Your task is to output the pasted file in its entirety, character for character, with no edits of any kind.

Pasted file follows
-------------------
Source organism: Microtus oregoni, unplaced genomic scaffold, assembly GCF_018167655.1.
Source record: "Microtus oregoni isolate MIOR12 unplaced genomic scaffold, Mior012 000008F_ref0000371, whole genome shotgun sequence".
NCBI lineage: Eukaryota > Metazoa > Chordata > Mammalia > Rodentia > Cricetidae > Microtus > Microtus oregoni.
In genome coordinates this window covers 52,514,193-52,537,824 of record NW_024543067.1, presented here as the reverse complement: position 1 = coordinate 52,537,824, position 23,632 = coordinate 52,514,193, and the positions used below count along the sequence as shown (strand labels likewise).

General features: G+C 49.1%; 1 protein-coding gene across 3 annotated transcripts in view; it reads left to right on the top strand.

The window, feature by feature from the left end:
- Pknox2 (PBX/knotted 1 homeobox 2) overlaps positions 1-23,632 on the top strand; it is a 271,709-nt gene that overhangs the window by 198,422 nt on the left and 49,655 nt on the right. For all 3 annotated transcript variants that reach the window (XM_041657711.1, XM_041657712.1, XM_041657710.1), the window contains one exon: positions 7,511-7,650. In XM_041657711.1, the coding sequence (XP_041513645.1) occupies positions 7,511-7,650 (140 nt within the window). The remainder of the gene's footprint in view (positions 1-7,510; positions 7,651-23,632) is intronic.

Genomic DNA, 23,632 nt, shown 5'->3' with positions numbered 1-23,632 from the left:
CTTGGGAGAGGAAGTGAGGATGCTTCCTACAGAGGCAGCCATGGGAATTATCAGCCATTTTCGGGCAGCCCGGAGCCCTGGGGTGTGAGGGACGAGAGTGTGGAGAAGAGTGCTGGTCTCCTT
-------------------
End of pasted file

Source organism: Microtus oregoni, unplaced genomic scaffold, assembly GCF_018167655.1.
Source record: "Microtus oregoni isolate MIOR12 unplaced genomic scaffold, Mior012 000008F_ref0000371, whole genome shotgun sequence".
NCBI lineage: Eukaryota > Metazoa > Chordata > Mammalia > Rodentia > Cricetidae > Microtus > Microtus oregoni.
In genome coordinates this window covers 52,514,193-52,537,824 of record NW_024543067.1, presented here as the reverse complement: position 1 = coordinate 52,537,824, position 23,632 = coordinate 52,514,193, and the positions used below count along the sequence as shown (strand labels likewise).

General features: G+C 49.1%; 1 protein-coding gene across 3 annotated transcripts in view; it reads left to right on the top strand.

The window, feature by feature from the left end:
- Pknox2 (PBX/knotted 1 homeobox 2) overlaps positions 1-23,632 on the top strand; it is a 271,709-nt gene that overhangs the window by 198,422 nt on the left and 49,655 nt on the right. For all 3 annotated transcript variants that reach the window (XM_041657711.1, XM_041657712.1, XM_041657710.1), the window contains one exon: positions 7,511-7,650. In XM_041657711.1, the coding sequence (XP_041513645.1) occupies positions 7,511-7,650 (140 nt within the window). The remainder of the gene's footprint in view (positions 1-7,510; positions 7,651-23,632) is intronic.

Genomic DNA, 23,632 nt, shown 5'->3' with positions numbered 1-23,632 from the left:
CTTGGGAGAGGAAGTGAGGATGCTTCCTACAGAGGCAGCCATGGGAATTATCAGCCATTTTCGGGCAGCCCGGAGCCCTGGGGTGTGAGGGACGAGAGTGTGGAGAAGAGTGCTGGTCTCCTT